To compare environmental habitat parameters at breeding and wintering grounds, nine habitat parameters were obtained through the Environmental Data Automated Track Annotation System (Env-DATA, Dodge et al. 2013; interpolation: bilinear) on Movebank for filtered positions of those turtle doves from which we obtained locations at both wintering and breeding grounds (n = 5; Table 2). Locations received during winter movements (i.e., movement between different wintering sites), stopovers, and active migration were excluded. The environmental data included parameters from MODIS land: net photosynthesis (PsnNet), gross primary productivity (GPP), total evapotranspiration, enhanced vegetation index (EVI), daily land surface temperature day and night, and vegetation index (NDVI) as well as the parameters elevation (ETOPO1) and human population density adjusted (SEDAC GPW V3 and GRUMP V1 GRUMP 2000). These parameters were selected as they likely influence the habitat selection of turtle doves and had a sufficient data coverage for both breeding and wintering sites.
Statistical analyses were conducted using R 3.4.1 (R Development Core Team 2018). Means ± SE for the environmental parameters for each individual are given in Table 3. To compare the aforementioned environmental habitat parameters at the different stages (breeding and wintering), a principal component analysis (PCA) was performed for every single individual as well as for all individuals together. The PCA extracted two significant components PC1 and PC2. Habitat niche plots were created from the two dimensions of the habitat (PC1 and PC2) using kernel densities function calculated in R with the function “kde2d” in the MASS package (Venables and Ripley 2002).
Transmitters operated for 291 days on average (n = 13 turtle doves, Table 1), resulting in 19,482 filtered location fixes during 18 breeding (hereof seven complete) and seven complete wintering periods, 12 migration cycles in spring (hereof five complete), and 15 in autumn (seven complete) as well as 39 stopovers of which 2 are likely stopover molt sites (Fig. 1; Table 2).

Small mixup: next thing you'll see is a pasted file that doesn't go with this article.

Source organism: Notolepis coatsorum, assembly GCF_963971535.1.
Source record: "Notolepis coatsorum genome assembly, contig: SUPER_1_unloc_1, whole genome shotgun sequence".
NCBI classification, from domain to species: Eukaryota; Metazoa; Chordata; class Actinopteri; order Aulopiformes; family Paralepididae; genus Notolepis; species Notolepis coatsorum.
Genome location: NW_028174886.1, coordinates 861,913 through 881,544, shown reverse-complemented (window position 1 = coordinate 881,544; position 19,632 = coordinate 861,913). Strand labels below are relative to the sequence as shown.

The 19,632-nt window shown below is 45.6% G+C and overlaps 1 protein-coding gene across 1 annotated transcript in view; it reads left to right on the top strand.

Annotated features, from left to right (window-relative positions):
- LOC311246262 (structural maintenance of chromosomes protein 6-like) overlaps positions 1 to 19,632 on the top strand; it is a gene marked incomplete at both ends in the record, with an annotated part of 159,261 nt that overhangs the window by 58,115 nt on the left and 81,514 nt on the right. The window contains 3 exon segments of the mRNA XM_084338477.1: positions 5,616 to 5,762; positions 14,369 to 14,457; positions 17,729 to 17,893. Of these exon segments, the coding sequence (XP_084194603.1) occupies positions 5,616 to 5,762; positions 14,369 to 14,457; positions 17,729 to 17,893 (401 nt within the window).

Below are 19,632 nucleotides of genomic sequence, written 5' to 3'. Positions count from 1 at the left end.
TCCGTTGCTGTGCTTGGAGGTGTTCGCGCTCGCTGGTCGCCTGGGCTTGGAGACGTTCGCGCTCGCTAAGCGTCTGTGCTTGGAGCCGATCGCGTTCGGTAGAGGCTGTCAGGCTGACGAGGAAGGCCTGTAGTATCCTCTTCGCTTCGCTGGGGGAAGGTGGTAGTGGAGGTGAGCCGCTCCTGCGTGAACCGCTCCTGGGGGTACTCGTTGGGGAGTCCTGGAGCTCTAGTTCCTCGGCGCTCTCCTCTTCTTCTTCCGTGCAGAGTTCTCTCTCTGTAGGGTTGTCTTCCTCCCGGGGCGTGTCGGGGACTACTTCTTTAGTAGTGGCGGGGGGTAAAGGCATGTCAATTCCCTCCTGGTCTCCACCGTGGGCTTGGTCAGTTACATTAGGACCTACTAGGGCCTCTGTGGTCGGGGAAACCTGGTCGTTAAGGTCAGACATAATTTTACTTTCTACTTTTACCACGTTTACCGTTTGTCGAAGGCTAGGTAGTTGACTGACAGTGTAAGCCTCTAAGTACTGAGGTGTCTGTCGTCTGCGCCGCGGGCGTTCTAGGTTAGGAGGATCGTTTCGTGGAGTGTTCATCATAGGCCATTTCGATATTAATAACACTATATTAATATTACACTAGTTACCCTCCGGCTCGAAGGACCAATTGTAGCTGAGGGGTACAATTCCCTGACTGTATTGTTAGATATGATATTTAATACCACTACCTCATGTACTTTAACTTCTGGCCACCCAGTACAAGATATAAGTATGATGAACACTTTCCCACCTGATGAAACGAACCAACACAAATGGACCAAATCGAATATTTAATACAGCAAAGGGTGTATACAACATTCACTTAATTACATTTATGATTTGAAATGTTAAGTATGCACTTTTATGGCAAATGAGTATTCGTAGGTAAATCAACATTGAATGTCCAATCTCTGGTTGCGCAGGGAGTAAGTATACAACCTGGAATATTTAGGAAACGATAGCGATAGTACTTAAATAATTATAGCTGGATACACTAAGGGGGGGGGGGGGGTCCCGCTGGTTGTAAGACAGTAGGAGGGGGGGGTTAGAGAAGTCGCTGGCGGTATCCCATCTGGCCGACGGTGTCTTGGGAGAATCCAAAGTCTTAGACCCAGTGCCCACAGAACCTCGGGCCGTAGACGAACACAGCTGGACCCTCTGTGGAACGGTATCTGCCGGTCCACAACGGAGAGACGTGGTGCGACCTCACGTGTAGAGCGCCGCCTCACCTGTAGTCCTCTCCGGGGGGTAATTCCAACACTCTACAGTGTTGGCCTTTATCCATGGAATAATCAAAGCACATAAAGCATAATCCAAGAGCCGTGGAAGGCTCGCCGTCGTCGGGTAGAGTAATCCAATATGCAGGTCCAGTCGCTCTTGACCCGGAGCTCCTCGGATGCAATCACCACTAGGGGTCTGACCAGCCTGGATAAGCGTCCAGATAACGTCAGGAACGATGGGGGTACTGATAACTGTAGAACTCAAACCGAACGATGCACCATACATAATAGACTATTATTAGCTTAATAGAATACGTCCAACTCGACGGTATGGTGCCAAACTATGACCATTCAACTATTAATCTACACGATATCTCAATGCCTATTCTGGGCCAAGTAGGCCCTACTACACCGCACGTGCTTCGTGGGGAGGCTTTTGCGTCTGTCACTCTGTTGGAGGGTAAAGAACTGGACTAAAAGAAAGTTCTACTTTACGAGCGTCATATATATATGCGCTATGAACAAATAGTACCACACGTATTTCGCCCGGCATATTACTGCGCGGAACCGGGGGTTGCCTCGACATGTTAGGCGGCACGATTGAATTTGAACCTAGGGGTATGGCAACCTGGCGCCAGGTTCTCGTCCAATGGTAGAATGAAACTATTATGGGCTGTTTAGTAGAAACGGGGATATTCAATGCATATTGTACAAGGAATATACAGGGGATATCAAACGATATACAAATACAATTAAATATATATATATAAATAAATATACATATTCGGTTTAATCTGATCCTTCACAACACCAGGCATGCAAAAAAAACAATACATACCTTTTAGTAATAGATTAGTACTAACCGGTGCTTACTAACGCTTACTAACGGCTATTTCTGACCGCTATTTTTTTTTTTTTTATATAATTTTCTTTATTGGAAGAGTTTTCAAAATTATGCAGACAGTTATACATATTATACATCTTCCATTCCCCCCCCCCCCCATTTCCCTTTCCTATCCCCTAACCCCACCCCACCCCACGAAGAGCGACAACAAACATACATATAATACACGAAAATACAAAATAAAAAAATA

Breeding period and post-breeding areas
The turtle doves arrived at their breeding grounds between 1. May and 20. June (median 18. May, n = 10) and spent a total of 63–134 days (median 107.3 days, n = 7) at the breeding grounds (Table 2). Breeding grounds of individuals tagged during spring migration on Malta were located in Italy (#161046, #161050, and #200349), Bulgaria (#161048), and Slovakia (#161049; Supplementary Fig. 1).
Individuals (n = 8) tagged at the beginning of the breeding season in Germany stayed in the area where they were caught during the ongoing breeding season (Supplementary Fig. 1). The home range (95% KUD) used by the turtle doves (n = 18 breeding sites from 13 individuals) was on average 496 ± 335 km2 (min 263 km2 to max 1554 km2) and the core area (50% KUD) was 39 ± 29 km2 (min 14 km2 to max 121 km2). Land cover in the 95% Epanechnikov kernels varied per breeding area and individual. In total 35 of 44 Corine Land Cover classes occurred in the breeding areas (Supplementary Table 1). Land cover classes that were present in every single turtle dove breeding habitat were non-irrigated arable land (29.4 ± 15.5% of the 95% KUD), broad-leaved forest (20.9 ± 19.5%), discontinuous urban fabric (4.6 ± 2.4%), and industrial or commercial units (1.0 ± 0.3%; Fig. 2). The size of home ranges (95% KUD) increased with a higher percentage of agricultural areas (Supplementary Table 1) as land cover in the 95% kernel, while there was no significant relation between home range size and the proportion of forest and seminatural areas (GLM: agricultural areas: F1,10 = 5.47, p = 0.041; forest and seminatural areas: F1,10 = 3.53, p = 0.090). The same applied for the size of core areas (GLM: agricultural areas: F1,10 = 5.02, p = 0.049; forest and seminatural areas: F1,10 = 3.87, p = 0.078).
Turtle doves for which we had data from the breeding grounds for consecutive years (n = 3; #161046, #161050, and #181091) showed high site fidelity, i.e., returned to the exact same breeding area (Supplementary Fig. 1a, b, d).
The male individual #161050 performed short pre-migratory movements (< 1 day) into a defined post-breeding site around 20–30 km north-easterly to its breeding site (Supplementary Fig. 2), where it stayed for 39, 18, and 38 days in 2017, 2018, and 2019, respectively, before starting the autumn migration. The other birds, stayed in their breeding areas until they started autumn migration, but individuals #161049 and #200350 moved to stopover molt sites for a prolonged period in more southern latitudes within Europe (Table 2, Supplementary Fig. 1f, k), indicating a stopover molt migration for these individuals.